Client files in DEX: Identified, De-identified, and Unidentified
The TEI Program requires a larger minimum data set to that identified by asterisks when setting up a client in DEX. This extended data set is for all identified clients, and currently there are gaps in a number of those fields. When looking at your TEI Activity Report in the Partnership Approach report section, if you see a large percentage of ‘unknown’ in the pie charts presented, this is perhaps a result of these fields not being answered for every client. We are also confident that this figure will improve with increased knowledge and confidence around DEX data entry. However, should you be reading this and want to know more about how you can increase your reporting quality, please do not hesitate to contact Fams at [email protected]
Reporting client outcomes through SCORE in the Data Exchange (DEX)
Another challenge of DEX, across the board, was the pairing of client SCORES. For SCOREs to pair for identified/de-identified clients in DEX, all the components in reporting those SCOREs need to match. SCOREs are recorded in a session, so in the first instance they will need to be recorded under the same case. The SCOREs that you want to pair will also need to be the same Domain and Type i.e., Community Participation and Networks (domain) in Circumstances (SCORE Type) AS WELL AS being SCOREd in the same way i.e., self-assessment. Up to this point it all seems to make logical sense. The misunderstanding of many services and workers is that they were unaware that the service type (this is chosen in a drop-down menu when you create a session) i.e.: capacity building (under the Program Activity, Targeted Support), needs to be the same for each initial and subsequent SCORE of the same Domain and Type. Again, Fams can get online and speak to individual workers or teams about the best way to ensure that you are pairing SCORES, please reach out to us via the [email protected] email box if you need support in this area. It is also worth noting that you do not need to score on every Domain in a SCORE Type, as this impacts on confidence of the SCORE data.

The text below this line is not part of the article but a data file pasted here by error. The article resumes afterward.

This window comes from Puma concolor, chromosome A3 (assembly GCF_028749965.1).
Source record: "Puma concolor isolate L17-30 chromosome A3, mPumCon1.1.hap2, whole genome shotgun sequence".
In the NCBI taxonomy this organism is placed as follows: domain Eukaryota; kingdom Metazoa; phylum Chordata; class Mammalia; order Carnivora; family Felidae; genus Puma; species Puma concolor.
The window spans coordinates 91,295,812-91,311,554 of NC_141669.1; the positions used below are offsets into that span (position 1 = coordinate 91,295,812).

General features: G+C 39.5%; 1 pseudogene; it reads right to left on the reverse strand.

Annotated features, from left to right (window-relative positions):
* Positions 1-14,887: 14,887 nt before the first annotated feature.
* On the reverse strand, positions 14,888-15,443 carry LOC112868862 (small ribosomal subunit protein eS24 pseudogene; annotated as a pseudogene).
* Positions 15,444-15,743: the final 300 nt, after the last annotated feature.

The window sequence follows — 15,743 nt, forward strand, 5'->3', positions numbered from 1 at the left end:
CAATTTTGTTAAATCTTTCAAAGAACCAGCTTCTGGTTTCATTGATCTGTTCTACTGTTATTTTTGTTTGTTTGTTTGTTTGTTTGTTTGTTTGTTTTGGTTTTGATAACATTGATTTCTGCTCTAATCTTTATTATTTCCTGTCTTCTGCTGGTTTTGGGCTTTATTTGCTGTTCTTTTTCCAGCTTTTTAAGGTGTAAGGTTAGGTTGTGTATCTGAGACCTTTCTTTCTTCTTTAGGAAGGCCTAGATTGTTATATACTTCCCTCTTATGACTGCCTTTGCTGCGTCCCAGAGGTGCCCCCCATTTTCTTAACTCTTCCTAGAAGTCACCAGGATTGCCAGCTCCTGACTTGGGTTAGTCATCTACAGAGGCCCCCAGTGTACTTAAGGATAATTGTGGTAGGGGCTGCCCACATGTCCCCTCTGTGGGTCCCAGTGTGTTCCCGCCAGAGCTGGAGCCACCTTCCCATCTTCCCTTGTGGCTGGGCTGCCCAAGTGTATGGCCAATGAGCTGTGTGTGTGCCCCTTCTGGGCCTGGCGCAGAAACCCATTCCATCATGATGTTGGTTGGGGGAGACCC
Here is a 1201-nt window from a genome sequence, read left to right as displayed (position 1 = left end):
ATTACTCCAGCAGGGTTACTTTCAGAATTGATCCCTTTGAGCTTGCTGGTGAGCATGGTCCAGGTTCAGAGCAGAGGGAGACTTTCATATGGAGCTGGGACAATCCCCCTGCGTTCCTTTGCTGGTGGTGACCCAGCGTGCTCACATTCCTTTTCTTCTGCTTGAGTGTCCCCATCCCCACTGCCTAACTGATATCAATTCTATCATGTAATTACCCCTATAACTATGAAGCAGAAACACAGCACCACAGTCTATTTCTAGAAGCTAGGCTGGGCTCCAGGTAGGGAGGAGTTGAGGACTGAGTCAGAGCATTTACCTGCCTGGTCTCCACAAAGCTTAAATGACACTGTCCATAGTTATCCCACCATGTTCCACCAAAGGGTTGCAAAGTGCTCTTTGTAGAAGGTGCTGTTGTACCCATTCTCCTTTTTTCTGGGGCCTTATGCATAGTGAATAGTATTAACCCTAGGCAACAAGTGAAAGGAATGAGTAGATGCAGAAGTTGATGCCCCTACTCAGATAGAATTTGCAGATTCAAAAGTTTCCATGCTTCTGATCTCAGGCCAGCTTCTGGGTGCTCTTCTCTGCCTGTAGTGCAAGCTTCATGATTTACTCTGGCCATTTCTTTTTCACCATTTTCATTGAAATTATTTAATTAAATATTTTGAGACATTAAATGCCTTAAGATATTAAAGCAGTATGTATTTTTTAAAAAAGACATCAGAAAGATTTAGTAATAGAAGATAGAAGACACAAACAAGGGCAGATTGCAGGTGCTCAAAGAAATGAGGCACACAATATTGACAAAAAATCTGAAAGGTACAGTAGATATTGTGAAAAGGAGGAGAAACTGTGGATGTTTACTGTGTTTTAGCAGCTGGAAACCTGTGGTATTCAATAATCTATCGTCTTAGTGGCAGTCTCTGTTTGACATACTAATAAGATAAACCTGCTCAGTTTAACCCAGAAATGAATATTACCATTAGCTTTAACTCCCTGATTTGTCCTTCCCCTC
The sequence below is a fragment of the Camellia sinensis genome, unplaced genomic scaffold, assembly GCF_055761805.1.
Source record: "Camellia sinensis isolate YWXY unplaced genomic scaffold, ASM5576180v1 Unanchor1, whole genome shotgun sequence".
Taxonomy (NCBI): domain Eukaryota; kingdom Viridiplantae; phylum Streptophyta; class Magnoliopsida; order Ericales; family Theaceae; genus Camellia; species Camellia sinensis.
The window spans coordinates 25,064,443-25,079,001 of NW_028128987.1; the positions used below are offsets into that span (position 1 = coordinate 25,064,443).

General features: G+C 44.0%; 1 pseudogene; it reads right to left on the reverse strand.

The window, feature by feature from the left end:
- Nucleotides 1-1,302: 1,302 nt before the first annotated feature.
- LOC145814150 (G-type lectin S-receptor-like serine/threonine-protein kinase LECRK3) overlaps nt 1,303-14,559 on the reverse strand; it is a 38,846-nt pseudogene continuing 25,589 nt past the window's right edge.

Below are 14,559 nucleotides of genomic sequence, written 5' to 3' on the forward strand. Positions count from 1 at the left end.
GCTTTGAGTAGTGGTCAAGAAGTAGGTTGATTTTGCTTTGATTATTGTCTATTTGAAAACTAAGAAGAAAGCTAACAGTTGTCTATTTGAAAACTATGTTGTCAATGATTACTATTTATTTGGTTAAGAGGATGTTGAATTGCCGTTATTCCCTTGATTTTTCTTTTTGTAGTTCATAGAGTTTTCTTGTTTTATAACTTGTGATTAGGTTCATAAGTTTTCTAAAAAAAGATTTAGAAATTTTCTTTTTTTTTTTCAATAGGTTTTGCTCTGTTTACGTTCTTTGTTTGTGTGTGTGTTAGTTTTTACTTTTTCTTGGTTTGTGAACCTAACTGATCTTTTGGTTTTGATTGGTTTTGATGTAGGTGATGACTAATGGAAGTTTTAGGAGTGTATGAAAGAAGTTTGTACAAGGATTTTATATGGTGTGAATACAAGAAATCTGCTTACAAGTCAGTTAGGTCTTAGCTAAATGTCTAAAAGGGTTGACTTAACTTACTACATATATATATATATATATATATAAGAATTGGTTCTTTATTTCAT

Low quality statistical data was also highlighted as a concern in the 2020-21 Annual Report. Services can see their rating through the DEX Standard Reports. Often this can be rectified easily through understanding what it is that is impacting on their low-quality data percentage. For some services it may be that they were entering a year of birth rather than an actual date see specific information about SLKs above. For others it is that they had minimal demographic information on existing clients when they started entering them into DEX. In all these instances you will be able to monitor, in your Data Quality Report, how your data quality improves over time.
We again encourage you to look at last year’s Annual Report more closely as there are breakdowns between Types and Domains of SCORES and other information between Program Activities and Service types from which you will be able to compare your own annual data. However, we are mindful that the data will become richer over time and the comparison will be more reliable as our capacity to enter quality data increases.
Shifting to the Data Exchange (DEX) has been a significant and time-consuming task for the Sector and we commend you on your willingness and enthusiasm to ‘get this right’. Fams have been provided with additional funding from DCJ to support the Sector in increasing their data quality over the next year and we look forward to continuing this journey with you and contributing to improved outcomes for the children, young people, families, and communities that we support.